Tyre kicking and Nuremberg.

Monday morning saw us up and walk Rockydog around the industrial park where we were located and along by a nearby small holding with half a dozen llamas in a field. They didn’t know what to make of us when we were talking to them but they approached and kept staring. As for Rockydog he just sat down, ignored them and gave us a look of ‘c’mon guys, it’s my time!’

Then it was tyre kicking time. There was vans of all different shapes, sizes and configurations. Prices seemed to range from €39000 – €275000. And what did we buy……………………… a parking badge and a can of BBQ cleaner from the accessory shop😊

Our new van?

Err, maybe not!


Great name😊

We then set off to drive to Nuremberg- 100 miles or so mostly on autobahn.

We arrived in Nuremberg at our chosen Park Platz to find a height barrier so a quick bit of research found the replacement Park Platz nearby and off we headed, getting parked up around 14:30hrs. That gave us time for a wee wander round- although trees block the view, were on the edge of a large lake ( called Wohrder See) which Rockydog couldn’t wait to explore and show of his ability to cock his leg (continental style) & demonstrate his prowess at barking in German😂

Happy dog

Then it was off to tackle the Nuremberg public transport system as we had a dinner date with our friend Lupo who lives in Fürth, a city to the west of Nuremberg. Travel was easy with a bus to the Hauptbahnhof ( main station) then the underground direct to Fürth ( total travel time 45 mins) where we met Lupo in the Altstadt ( old town).

Fürth is totally different to Nuremberg in that in remained mainly untouched by the allies during the war, possibly due to the large Jewish community. A lot of the buildings are the German equivalent of ‘listed’ but have recently been sympathetically renovated and look fabulous.

Views of Fürth

Dinner was in a traditional Franconian restaurant with a glass of Federweisser ( a product of fermented grape juice – prior to being turned into wine) to accompany it. The meal was fab with Lupo providing full translation and descriptions of all the local delicacies on offer. Lupo and I had duck and Mrs Mac having horseradish beef. There was also schnapps! There was also loads of talking, talking and talking with Lupo giving all the info necessary for our day in Nuremberg city. After dinner we had a wander round the local beer festival that was being held – however, as tempting as it was, we didn’t partake as the potential to get messy was there! We then headed back, arriving just after 10pm so Rockydog hadn’t been on his own too long.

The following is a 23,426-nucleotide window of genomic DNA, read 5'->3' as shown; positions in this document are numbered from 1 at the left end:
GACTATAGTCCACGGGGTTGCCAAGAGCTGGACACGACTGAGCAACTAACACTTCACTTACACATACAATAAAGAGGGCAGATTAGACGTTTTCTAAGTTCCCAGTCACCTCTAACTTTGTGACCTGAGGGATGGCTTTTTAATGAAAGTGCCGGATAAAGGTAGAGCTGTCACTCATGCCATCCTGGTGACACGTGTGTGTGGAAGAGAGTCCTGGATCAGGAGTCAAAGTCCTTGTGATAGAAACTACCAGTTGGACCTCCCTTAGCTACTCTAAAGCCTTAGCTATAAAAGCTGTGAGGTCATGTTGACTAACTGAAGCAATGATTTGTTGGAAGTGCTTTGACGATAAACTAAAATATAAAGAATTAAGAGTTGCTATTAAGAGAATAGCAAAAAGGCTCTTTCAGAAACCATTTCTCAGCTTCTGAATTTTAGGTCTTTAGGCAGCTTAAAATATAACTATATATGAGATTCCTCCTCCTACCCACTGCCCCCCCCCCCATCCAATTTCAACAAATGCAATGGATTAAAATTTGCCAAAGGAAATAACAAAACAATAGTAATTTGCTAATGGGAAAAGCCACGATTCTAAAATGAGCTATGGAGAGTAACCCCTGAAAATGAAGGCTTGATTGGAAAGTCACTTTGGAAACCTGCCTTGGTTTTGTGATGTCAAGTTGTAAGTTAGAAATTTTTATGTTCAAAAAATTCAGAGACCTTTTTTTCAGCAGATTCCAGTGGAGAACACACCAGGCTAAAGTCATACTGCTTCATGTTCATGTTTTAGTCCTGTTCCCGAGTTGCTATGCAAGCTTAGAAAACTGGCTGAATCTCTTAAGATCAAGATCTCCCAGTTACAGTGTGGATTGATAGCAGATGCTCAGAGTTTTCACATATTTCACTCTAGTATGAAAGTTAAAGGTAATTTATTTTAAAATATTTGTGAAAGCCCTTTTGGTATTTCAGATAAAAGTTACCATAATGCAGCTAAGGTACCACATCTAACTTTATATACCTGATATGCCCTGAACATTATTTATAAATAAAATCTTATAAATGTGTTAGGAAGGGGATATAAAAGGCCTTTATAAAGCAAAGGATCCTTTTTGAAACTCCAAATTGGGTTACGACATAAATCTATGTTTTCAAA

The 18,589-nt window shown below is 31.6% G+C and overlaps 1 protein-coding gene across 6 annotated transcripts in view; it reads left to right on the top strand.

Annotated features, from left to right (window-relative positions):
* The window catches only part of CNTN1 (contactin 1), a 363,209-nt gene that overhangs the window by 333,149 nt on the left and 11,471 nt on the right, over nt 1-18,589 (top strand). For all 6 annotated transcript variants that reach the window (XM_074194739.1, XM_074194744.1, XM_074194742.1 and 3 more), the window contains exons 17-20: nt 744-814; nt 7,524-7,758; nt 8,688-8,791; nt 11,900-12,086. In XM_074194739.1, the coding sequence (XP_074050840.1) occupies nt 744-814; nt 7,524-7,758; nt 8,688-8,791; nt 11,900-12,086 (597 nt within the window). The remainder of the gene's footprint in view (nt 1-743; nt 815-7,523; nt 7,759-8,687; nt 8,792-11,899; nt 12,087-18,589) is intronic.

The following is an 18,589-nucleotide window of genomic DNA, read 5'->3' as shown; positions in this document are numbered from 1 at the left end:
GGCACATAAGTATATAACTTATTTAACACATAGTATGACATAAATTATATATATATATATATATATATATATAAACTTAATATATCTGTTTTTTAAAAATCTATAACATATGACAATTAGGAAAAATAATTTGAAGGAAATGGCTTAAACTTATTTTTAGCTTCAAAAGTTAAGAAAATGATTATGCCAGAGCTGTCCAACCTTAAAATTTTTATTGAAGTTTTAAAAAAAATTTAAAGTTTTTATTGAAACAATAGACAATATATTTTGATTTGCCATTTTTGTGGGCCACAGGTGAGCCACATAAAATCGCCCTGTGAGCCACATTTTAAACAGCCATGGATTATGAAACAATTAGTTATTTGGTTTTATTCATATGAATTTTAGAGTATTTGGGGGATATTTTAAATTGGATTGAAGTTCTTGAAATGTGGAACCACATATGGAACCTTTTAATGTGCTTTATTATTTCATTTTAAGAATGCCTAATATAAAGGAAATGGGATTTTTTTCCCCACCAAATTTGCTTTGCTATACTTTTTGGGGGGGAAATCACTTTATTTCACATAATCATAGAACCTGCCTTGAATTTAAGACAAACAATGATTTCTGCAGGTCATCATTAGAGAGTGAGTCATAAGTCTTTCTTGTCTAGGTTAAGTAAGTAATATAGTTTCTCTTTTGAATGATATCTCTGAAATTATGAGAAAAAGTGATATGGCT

Today saw the mighty Thunderbird 2 unleashed and we headed for Zeppelin Strasse and the Reichsparteitagsgelande ( The Nazi Party Rally Grounds). These were huge, originally 11km square. There is also the Colosseum nearby, again built by the Germans and originally intended to be fully roofed!

The main podium

Me on the podium- you might have to zoom in a lot!

The side bits

The Colleseum

After our visit we returned to the van for lunch and Rockydog.

Afternoon saw us back out on Thunderbird 2 and into the city itself ( bus journey time 20 mins. Thunderbird 2 journey time 7 mins).

Lorenzkirche (church) which was 85% obliterated by allied bombing and has been re-built/ restored to original condition. Nuremberg was extensively bombed by the allies and only one street remains in an original form ( Weissgerberstrasse). Like many German cities, Nuremberg has a castle and city walls so a visit to both was a must. The city walls have both round and square towers – the round were the original and the square as the city expanded

Inside the church

The castle

Square tower on city wall

City gates


Old religious hospital

After a major tramp round the city looking at the sites it was back to the van and the only dinner possible , Nuremberg sausages ( small bratwurst) and good they were too.

Another bonus of meeting up with Lupo is that he’s given us ‘new direction ‘ for the next couple of days. We’ll keep you posted.

4 thoughts on “Tyre kicking and Nuremberg.

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